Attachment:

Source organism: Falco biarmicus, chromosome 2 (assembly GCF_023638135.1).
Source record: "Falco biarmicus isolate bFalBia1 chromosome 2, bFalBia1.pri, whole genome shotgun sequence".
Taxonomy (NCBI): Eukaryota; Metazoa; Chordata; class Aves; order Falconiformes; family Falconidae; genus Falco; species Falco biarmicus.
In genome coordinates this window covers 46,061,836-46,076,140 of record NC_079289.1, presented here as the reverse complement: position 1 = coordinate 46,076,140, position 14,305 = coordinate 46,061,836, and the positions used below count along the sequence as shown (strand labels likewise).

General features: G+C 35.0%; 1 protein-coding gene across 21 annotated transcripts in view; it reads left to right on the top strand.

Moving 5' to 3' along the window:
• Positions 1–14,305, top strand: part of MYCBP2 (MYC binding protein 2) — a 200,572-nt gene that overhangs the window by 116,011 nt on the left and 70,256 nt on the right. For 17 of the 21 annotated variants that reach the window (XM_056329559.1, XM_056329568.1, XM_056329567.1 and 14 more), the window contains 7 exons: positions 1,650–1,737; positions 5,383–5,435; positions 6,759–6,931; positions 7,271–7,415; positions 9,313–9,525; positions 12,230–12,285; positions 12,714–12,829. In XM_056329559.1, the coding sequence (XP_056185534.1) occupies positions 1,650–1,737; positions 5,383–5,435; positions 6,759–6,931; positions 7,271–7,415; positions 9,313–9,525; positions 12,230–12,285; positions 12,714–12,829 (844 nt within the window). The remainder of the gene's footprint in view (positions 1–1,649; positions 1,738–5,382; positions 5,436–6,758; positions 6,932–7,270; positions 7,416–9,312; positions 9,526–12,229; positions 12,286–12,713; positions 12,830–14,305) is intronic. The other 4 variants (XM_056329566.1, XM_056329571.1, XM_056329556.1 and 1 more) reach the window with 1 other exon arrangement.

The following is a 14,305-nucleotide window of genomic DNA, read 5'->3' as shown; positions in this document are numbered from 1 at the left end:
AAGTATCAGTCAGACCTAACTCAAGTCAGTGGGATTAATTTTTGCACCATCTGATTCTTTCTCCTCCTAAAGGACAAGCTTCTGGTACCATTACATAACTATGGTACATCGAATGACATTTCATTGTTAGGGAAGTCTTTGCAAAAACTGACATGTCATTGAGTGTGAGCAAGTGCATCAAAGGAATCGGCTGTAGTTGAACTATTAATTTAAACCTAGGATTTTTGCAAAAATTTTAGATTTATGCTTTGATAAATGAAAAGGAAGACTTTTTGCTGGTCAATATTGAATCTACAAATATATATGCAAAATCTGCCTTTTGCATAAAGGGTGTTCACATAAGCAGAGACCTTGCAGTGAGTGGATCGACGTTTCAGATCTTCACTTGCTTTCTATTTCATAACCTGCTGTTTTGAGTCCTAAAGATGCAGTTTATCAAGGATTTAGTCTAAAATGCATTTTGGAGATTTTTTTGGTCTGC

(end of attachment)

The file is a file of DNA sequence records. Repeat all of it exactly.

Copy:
Source organism: Falco biarmicus, chromosome 2 (assembly GCF_023638135.1).
Source record: "Falco biarmicus isolate bFalBia1 chromosome 2, bFalBia1.pri, whole genome shotgun sequence".
Taxonomy (NCBI): Eukaryota; Metazoa; Chordata; class Aves; order Falconiformes; family Falconidae; genus Falco; species Falco biarmicus.
In genome coordinates this window covers 46,061,836-46,076,140 of record NC_079289.1, presented here as the reverse complement: position 1 = coordinate 46,076,140, position 14,305 = coordinate 46,061,836, and the positions used below count along the sequence as shown (strand labels likewise).

General features: G+C 35.0%; 1 protein-coding gene across 21 annotated transcripts in view; it reads left to right on the top strand.

Moving 5' to 3' along the window:
• Positions 1–14,305, top strand: part of MYCBP2 (MYC binding protein 2) — a 200,572-nt gene that overhangs the window by 116,011 nt on the left and 70,256 nt on the right. For 17 of the 21 annotated variants that reach the window (XM_056329559.1, XM_056329568.1, XM_056329567.1 and 14 more), the window contains 7 exons: positions 1,650–1,737; positions 5,383–5,435; positions 6,759–6,931; positions 7,271–7,415; positions 9,313–9,525; positions 12,230–12,285; positions 12,714–12,829. In XM_056329559.1, the coding sequence (XP_056185534.1) occupies positions 1,650–1,737; positions 5,383–5,435; positions 6,759–6,931; positions 7,271–7,415; positions 9,313–9,525; positions 12,230–12,285; positions 12,714–12,829 (844 nt within the window). The remainder of the gene's footprint in view (positions 1–1,649; positions 1,738–5,382; positions 5,436–6,758; positions 6,932–7,270; positions 7,416–9,312; positions 9,526–12,229; positions 12,286–12,713; positions 12,830–14,305) is intronic. The other 4 variants (XM_056329566.1, XM_056329571.1, XM_056329556.1 and 1 more) reach the window with 1 other exon arrangement.

The following is a 14,305-nucleotide window of genomic DNA, read 5'->3' as shown; positions in this document are numbered from 1 at the left end:
AAGTATCAGTCAGACCTAACTCAAGTCAGTGGGATTAATTTTTGCACCATCTGATTCTTTCTCCTCCTAAAGGACAAGCTTCTGGTACCATTACATAACTATGGTACATCGAATGACATTTCATTGTTAGGGAAGTCTTTGCAAAAACTGACATGTCATTGAGTGTGAGCAAGTGCATCAAAGGAATCGGCTGTAGTTGAACTATTAATTTAAACCTAGGATTTTTGCAAAAATTTTAGATTTATGCTTTGATAAATGAAAAGGAAGACTTTTTGCTGGTCAATATTGAATCTACAAATATATATGCAAAATCTGCCTTTTGCATAAAGGGTGTTCACATAAGCAGAGACCTTGCAGTGAGTGGATCGACGTTTCAGATCTTCACTTGCTTTCTATTTCATAACCTGCTGTTTTGAGTCCTAAAGATGCAGTTTATCAAGGATTTAGTCTAAAATGCATTTTGGAGATTTTTTTGGTCTGC